In January this year, as part of our annual predictions for the year ahead, we identified the rise of AI as something that was set to impact TV production in 2023. As we enter the final quarter of 2023, it’s interesting to see how close to reality that prediction has come.
We titled that prediction ‘The AI Revolution will be Televised’ and in a follow-up blog post, we explored the idea of a future where AI would transform how content is created, delivered, and experienced. While the more ambitious promises made by enthusiasts of the technology have yet to materialise – nobody is generating scripts or broadcast footage without human input just yet – there’s no doubt that AI has embedded itself more successfully in the industry than other recent tech fads such as blockchain and the so-called “metaverse”.
How this will manifest in terms of mainstream TV production remains to be seen, but major companies are investing in the space, if somewhat cautiously. In August, Banijay announced its AI Creative Fund, offering additional funding to creators across its 21 territories “to create formats which push the boundaries of creativity using Artificial Intelligence and technology”. Notably, the announcement doesn’t specify how AI specifically might be used or put a figure to the investment.
In Korea, as detailed in our recent KOCCA report, the Storypia platform developed by Metauniverse can ingest a script and predict its likely popularity with audiences by analysing scenes, character, timing and more. A future iteration of the software will apparently be able to automatically suggest and generate basic storyboards based on the scene descriptions. UK production company Particle 6 already uses ChatGPT to suggest episode topics, synopses and structures for its Sky Kids pre-school show Look See Wow!.
While most of the attention has inevitably been lavished on AI’s ability to ideate and generate content, it’s arguably the least developed aspect of the technology. The BBC has been using AI on its Springwatch and Winterwatch nature programming for several years (pictured), developing bespoke software that can monitor live video feeds, learn how to recognise different animals and birds, and begin filming when the required wildlife is in frame. It can also log and analyse the frequency of particular creatures, saving the production team hours of manual research.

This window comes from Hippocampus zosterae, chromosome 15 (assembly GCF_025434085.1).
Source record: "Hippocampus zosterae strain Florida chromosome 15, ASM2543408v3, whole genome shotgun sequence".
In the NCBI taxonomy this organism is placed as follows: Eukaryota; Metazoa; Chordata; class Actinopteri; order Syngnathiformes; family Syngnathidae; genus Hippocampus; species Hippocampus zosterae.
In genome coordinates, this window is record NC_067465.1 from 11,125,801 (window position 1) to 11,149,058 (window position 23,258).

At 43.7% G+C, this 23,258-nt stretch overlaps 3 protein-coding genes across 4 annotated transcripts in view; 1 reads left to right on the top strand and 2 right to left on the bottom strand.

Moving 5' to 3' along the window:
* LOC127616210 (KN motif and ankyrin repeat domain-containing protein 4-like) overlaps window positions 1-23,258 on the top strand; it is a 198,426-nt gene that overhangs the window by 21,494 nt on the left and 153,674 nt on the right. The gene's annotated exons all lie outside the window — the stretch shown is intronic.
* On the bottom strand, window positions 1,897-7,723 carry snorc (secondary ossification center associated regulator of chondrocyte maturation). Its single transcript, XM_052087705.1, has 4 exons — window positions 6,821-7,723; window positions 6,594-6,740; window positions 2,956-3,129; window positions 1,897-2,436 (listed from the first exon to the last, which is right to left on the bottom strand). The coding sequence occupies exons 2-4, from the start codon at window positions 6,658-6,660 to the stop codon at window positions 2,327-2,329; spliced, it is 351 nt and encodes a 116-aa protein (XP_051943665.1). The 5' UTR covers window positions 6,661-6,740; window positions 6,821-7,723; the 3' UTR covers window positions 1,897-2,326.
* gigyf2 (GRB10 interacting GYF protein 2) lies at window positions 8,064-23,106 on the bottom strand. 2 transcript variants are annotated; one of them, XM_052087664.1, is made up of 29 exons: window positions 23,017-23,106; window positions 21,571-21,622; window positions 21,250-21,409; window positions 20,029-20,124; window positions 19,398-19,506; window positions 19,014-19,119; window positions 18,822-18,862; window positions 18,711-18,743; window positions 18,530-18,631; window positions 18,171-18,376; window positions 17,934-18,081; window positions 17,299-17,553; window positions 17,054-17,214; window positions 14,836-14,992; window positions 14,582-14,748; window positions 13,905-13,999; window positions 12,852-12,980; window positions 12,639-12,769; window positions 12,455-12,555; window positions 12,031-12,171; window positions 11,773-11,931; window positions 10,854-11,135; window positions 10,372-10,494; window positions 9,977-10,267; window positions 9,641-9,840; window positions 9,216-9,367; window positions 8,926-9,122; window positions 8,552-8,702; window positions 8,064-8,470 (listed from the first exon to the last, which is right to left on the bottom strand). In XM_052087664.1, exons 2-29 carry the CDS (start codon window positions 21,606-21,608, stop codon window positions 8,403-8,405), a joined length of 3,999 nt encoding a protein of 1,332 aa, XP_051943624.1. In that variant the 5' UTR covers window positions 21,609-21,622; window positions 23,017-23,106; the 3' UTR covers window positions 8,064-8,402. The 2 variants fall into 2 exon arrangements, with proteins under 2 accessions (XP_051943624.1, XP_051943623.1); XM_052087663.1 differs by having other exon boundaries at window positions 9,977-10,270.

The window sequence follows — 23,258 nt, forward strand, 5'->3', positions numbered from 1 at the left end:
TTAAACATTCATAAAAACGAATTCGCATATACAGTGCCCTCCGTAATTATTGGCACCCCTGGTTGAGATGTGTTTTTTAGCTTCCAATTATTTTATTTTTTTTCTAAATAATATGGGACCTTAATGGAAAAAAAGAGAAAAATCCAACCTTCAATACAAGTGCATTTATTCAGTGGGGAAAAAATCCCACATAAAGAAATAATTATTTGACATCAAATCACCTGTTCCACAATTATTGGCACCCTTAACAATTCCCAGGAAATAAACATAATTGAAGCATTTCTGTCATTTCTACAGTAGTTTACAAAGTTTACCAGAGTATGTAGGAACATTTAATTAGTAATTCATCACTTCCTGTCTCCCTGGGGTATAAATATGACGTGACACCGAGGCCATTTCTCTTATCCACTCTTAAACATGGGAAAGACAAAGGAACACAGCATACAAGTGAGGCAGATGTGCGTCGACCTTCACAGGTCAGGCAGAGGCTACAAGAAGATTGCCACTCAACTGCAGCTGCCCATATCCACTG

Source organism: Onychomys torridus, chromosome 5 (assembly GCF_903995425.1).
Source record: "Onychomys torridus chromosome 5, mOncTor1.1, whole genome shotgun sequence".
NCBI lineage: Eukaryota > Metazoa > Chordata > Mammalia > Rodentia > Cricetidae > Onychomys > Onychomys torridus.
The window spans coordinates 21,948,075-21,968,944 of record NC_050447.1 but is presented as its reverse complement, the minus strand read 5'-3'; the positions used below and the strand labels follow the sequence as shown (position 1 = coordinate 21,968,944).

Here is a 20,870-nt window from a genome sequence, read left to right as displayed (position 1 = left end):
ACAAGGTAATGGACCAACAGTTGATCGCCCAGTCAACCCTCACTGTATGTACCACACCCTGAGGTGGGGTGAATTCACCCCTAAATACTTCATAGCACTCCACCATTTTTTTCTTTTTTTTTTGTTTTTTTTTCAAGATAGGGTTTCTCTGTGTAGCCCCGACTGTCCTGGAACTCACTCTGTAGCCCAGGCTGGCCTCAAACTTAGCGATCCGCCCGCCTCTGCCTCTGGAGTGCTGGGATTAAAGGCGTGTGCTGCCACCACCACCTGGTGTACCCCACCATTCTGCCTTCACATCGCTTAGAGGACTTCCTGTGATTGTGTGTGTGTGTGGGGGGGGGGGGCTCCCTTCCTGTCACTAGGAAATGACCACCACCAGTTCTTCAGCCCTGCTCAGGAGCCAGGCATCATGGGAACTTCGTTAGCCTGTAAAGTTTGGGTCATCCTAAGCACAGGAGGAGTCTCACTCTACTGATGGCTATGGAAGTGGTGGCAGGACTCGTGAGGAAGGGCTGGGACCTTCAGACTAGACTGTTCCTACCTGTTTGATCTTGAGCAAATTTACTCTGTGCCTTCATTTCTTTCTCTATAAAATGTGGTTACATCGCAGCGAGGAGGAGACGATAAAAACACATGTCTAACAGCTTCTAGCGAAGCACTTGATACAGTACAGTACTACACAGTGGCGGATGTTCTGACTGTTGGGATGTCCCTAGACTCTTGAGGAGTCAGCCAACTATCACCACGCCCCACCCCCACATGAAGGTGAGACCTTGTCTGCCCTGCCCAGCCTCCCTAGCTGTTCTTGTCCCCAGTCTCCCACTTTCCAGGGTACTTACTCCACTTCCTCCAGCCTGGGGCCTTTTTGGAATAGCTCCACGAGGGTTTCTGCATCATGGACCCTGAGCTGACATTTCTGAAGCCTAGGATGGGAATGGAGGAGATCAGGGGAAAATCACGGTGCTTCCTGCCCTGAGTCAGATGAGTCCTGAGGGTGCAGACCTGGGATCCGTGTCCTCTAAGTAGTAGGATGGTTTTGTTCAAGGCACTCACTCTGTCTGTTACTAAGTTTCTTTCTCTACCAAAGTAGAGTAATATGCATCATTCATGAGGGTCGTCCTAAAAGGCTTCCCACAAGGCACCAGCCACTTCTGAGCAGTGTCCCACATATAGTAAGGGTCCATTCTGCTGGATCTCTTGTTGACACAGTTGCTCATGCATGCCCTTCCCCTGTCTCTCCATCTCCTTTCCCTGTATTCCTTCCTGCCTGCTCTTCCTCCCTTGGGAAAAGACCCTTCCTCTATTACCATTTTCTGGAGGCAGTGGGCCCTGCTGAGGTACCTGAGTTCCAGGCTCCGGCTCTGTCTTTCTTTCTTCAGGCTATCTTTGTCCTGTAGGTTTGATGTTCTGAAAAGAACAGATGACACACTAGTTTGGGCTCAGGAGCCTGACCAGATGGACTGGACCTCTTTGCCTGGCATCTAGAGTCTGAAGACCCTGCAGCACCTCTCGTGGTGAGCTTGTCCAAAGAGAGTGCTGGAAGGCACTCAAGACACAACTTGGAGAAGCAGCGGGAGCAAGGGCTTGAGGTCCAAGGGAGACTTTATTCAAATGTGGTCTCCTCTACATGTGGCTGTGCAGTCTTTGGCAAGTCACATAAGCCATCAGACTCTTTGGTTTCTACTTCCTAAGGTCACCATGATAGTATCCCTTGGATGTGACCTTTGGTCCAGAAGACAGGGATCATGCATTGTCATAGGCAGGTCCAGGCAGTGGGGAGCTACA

Of course, all of this progress hasn’t come without some degree of pushback. The use of AI, both in generating scripts and reproducing faces and likenesses, has been a hot topic in the WGA and SAG-AFTRA strikes. Louis Theroux’s thought-provoking MacTaggart Lecture at this year’s Edinburgh Festival highlighted the same risks of an over-reliance on AI within the television industry, eliminating the human element and regurgitating digitally remixed variations on existing ideas.
Perhaps more concerning for production companies is the result of a lawsuit in August, after the US Copyright Office repeatedly refused a copyright to computer scientist Stephen Thaler for imagery generated by his Creativity Machine AI program. Thaler sued, but the Copyright Office’s original ruling was upheld by a federal judge, setting a precedent that will need to be overcome if generative AI content is to have any commercial value. After all, no studio wants to find that they do not technically own their latest show format because it was originally generated by a machine rather than pitched by a human being.
For the sake of perspective, it’s also worth remembering that while “AI” is the name that has caught the popular imagination, there’s no real intelligence behind the tools currently available. ChatGPT, Midjourney and others are technically examples of Machine Learning, a sophisticated evolution of predictive text. They ingest enormous quantities of data, analyse their properties and then serve up combinations of the most relevant results based on the user’s prompt. The conversational interface and slick visual results are impressive, and even useful, but it’s risky to assign intent and thought to them.
It remains to be seen how the public will respond to the role of AI in media as it develops. In a June 2023 survey carried out jointly by the Alan Turing Institute and Ada Lovelace Institute to gauge public perception of AI use, media use didn’t even register either negatively or positively, with benefits seen as being mostly in the field of medical diagnosis, particularly cancer, and the threats coming from autonomous vehicles, unmanned military technology and “DeepFake” impacts on politics.
In a fascinating LinkedIn stream at the end of September, The Connected Set’s Jason Mitchell, along with his colleagues Holly Rowlands and Tom Payne, spoke more about how AI tools are already in use by TV producers and freelancers, not as a shortcut to content creation, but as a support system for human creators. “We see AI as a tool for productivity, as a tool to stimulate creativity and it’s a really interesting subject for content,” said Mitchell. “My view is these are not going to replace our jobs, but like any other productivity tool, they will become part of our jobs so understanding [AI tools] will really give you a competitive edge.”
So for now, it seems television has the space and drive to keep investigating ethical ways to incorporate this new field. While some on the fringe fantasise about a future in which consumers can simply ask for exactly what they want to watch and have it generated on demand – “Love Island with Marvel superheroes” coming right up – the more mundane reality is that it’s likely to become just another tool, albeit a powerful one, in the tech stack of any media company. A revolution, certainly, but almost certainly a quiet one.